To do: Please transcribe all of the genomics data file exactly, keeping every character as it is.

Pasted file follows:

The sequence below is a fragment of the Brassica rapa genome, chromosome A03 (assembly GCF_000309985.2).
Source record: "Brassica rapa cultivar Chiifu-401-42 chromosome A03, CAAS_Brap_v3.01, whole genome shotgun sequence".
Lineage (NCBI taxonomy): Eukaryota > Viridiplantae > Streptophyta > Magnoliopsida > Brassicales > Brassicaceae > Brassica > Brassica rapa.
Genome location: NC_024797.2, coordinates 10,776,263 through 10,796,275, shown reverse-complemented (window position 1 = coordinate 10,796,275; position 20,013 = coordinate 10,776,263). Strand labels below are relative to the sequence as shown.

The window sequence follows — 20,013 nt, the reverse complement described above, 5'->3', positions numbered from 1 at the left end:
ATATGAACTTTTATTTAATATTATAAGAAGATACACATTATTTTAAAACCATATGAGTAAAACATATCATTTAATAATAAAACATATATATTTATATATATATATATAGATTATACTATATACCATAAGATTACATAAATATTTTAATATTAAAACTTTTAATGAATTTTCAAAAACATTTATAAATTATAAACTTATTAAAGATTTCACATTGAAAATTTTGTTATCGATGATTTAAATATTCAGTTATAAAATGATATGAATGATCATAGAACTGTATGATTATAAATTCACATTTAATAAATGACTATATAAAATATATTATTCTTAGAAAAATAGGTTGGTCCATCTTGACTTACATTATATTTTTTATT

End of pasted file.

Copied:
The sequence below is a fragment of the Brassica rapa genome, chromosome A03 (assembly GCF_000309985.2).
Source record: "Brassica rapa cultivar Chiifu-401-42 chromosome A03, CAAS_Brap_v3.01, whole genome shotgun sequence".
Lineage (NCBI taxonomy): Eukaryota > Viridiplantae > Streptophyta > Magnoliopsida > Brassicales > Brassicaceae > Brassica > Brassica rapa.
Genome location: NC_024797.2, coordinates 10,776,263 through 10,796,275, shown reverse-complemented (window position 1 = coordinate 10,796,275; position 20,013 = coordinate 10,776,263). Strand labels below are relative to the sequence as shown.

The window sequence follows — 20,013 nt, the reverse complement described above, 5'->3', positions numbered from 1 at the left end:
ATATGAACTTTTATTTAATATTATAAGAAGATACACATTATTTTAAAACCATATGAGTAAAACATATCATTTAATAATAAAACATATATATTTATATATATATATATAGATTATACTATATACCATAAGATTACATAAATATTTTAATATTAAAACTTTTAATGAATTTTCAAAAACATTTATAAATTATAAACTTATTAAAGATTTCACATTGAAAATTTTGTTATCGATGATTTAAATATTCAGTTATAAAATGATATGAATGATCATAGAACTGTATGATTATAAATTCACATTTAATAAATGACTATATAAAATATATTATTCTTAGAAAAATAGGTTGGTCCATCTTGACTTACATTATATTTTTTATT